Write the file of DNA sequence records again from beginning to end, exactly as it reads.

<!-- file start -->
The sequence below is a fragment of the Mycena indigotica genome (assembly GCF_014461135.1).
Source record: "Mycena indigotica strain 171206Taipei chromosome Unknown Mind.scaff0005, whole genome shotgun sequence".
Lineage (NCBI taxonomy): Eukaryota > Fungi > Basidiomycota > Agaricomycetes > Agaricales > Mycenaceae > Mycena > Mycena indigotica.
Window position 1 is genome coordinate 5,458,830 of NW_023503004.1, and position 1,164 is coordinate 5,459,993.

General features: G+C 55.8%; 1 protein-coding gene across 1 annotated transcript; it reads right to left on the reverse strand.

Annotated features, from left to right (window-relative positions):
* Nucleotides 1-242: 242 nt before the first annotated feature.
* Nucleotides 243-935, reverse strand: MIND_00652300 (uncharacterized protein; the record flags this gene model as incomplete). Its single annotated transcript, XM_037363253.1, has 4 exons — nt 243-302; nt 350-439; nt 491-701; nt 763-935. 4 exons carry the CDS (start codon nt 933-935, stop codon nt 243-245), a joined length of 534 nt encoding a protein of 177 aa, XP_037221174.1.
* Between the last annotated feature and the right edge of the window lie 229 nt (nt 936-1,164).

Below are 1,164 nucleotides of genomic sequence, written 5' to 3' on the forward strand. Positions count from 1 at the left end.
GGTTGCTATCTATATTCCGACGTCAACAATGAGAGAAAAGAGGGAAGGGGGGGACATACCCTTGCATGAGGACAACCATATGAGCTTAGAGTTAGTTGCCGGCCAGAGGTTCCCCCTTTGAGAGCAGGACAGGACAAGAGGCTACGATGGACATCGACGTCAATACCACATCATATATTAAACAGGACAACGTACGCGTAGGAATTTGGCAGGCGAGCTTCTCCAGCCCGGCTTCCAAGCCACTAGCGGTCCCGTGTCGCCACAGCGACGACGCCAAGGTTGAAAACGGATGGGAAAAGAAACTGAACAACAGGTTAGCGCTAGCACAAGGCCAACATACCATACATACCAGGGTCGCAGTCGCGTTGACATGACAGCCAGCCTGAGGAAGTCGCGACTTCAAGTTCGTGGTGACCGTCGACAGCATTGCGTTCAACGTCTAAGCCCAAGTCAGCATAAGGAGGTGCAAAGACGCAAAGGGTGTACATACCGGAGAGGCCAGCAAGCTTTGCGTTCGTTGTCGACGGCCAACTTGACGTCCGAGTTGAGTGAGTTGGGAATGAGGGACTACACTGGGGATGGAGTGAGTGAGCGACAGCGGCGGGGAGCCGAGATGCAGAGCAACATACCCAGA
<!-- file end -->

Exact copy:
The sequence below is a fragment of the Mycena indigotica genome (assembly GCF_014461135.1).
Source record: "Mycena indigotica strain 171206Taipei chromosome Unknown Mind.scaff0005, whole genome shotgun sequence".
Lineage (NCBI taxonomy): Eukaryota > Fungi > Basidiomycota > Agaricomycetes > Agaricales > Mycenaceae > Mycena > Mycena indigotica.
Window position 1 is genome coordinate 5,458,830 of NW_023503004.1, and position 1,164 is coordinate 5,459,993.

General features: G+C 55.8%; 1 protein-coding gene across 1 annotated transcript; it reads right to left on the reverse strand.

Annotated features, from left to right (window-relative positions):
* Nucleotides 1-242: 242 nt before the first annotated feature.
* Nucleotides 243-935, reverse strand: MIND_00652300 (uncharacterized protein; the record flags this gene model as incomplete). Its single annotated transcript, XM_037363253.1, has 4 exons — nt 243-302; nt 350-439; nt 491-701; nt 763-935. 4 exons carry the CDS (start codon nt 933-935, stop codon nt 243-245), a joined length of 534 nt encoding a protein of 177 aa, XP_037221174.1.
* Between the last annotated feature and the right edge of the window lie 229 nt (nt 936-1,164).

Below are 1,164 nucleotides of genomic sequence, written 5' to 3' on the forward strand. Positions count from 1 at the left end.
GGTTGCTATCTATATTCCGACGTCAACAATGAGAGAAAAGAGGGAAGGGGGGGACATACCCTTGCATGAGGACAACCATATGAGCTTAGAGTTAGTTGCCGGCCAGAGGTTCCCCCTTTGAGAGCAGGACAGGACAAGAGGCTACGATGGACATCGACGTCAATACCACATCATATATTAAACAGGACAACGTACGCGTAGGAATTTGGCAGGCGAGCTTCTCCAGCCCGGCTTCCAAGCCACTAGCGGTCCCGTGTCGCCACAGCGACGACGCCAAGGTTGAAAACGGATGGGAAAAGAAACTGAACAACAGGTTAGCGCTAGCACAAGGCCAACATACCATACATACCAGGGTCGCAGTCGCGTTGACATGACAGCCAGCCTGAGGAAGTCGCGACTTCAAGTTCGTGGTGACCGTCGACAGCATTGCGTTCAACGTCTAAGCCCAAGTCAGCATAAGGAGGTGCAAAGACGCAAAGGGTGTACATACCGGAGAGGCCAGCAAGCTTTGCGTTCGTTGTCGACGGCCAACTTGACGTCCGAGTTGAGTGAGTTGGGAATGAGGGACTACACTGGGGATGGAGTGAGTGAGCGACAGCGGCGGGGAGCCGAGATGCAGAGCAACATACCCAGA